- There appears to be a progressive increase in court interference since 2016, with the Supreme Court either setting aside or modifying awards in 53% of cases between 2018 and 2020.
- 16% of all cases decided between 2016 and 2020 were international commercial arbitrations (where one party is not Indian), with the Supreme Court upholding awards in 75% of such cases.
In most cases where awards were set aside, the ground was “patent illegality” (which, as we mentioned, now prohibits reappreciation of evidence).
In considering these cases, we found that the key issue is one of inconsistency in approach. The standards provide discretion to the judges to decide whether the arbitrator’s view is a plausible one, and not more. The standard by its nature is fact-specific. But, in reality, the application of this standard is open to varying individual dispositions that are amplified by the vast number of courts in a country characterised by great social, cultural, economic and political diversity.
In some cases, the Indian Supreme Court, even while confirming awards, examined the evidence in detail, eventually confirming the finding of fact by the arbitral tribunal. In others, the Supreme Court is seen to have adopted a hands-off approach, choosing to only consider prima facie whether the award is reasoned and based on evidence.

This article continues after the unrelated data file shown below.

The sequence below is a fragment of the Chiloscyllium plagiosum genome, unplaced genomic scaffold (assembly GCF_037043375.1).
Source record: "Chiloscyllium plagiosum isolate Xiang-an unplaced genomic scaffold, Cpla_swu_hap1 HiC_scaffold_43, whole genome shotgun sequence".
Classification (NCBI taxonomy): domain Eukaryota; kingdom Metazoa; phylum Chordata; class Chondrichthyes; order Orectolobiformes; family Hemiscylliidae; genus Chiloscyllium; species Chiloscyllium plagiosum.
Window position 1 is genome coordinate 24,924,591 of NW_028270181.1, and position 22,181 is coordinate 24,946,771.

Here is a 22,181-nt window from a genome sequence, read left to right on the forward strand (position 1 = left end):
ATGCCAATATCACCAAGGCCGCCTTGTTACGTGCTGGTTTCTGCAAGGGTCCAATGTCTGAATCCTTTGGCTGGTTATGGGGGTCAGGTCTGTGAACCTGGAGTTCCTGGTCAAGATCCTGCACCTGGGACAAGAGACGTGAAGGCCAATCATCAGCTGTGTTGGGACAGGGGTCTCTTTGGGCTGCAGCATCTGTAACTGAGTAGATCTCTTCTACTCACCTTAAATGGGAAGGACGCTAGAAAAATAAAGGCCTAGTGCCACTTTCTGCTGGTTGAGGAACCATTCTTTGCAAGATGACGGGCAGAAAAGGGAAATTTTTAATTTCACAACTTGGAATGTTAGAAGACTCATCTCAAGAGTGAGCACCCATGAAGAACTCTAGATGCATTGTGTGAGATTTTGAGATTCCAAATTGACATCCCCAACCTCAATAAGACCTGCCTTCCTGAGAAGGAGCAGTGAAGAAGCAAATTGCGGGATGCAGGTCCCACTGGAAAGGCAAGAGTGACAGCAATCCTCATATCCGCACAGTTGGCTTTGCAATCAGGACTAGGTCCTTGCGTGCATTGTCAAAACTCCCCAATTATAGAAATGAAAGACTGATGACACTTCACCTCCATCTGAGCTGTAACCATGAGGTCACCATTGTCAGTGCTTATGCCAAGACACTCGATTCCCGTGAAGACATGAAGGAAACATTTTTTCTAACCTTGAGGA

Consider the following four Supreme Court cases:
- South East Asia Marine Engineering and Constructions Ltd v Oil India Ltd (2020). This case involved the interpretation of a change in law clause in the contract. The award, which was upheld by the first-instance court, but set aside on appeal by the High Court, provided a “wide interpretation” to the relevant clause in the contract. The Supreme Court, in confirming the setting-aside of the award, examined the contract in some detail, and held that the arbitrator should have read the contract as a whole.
- K Sugumar & Anr v Hindustan Petroleum Corporation Ltd & Anr (2018). Again, the award in this case was upheld by the first instance court, but set aside in appeal by the High Court. The Supreme Court, in a two-page order, reversed the finding of the High Court and held that the award was delivered on consideration of evidence, which could not have been reappreciated by the High Court.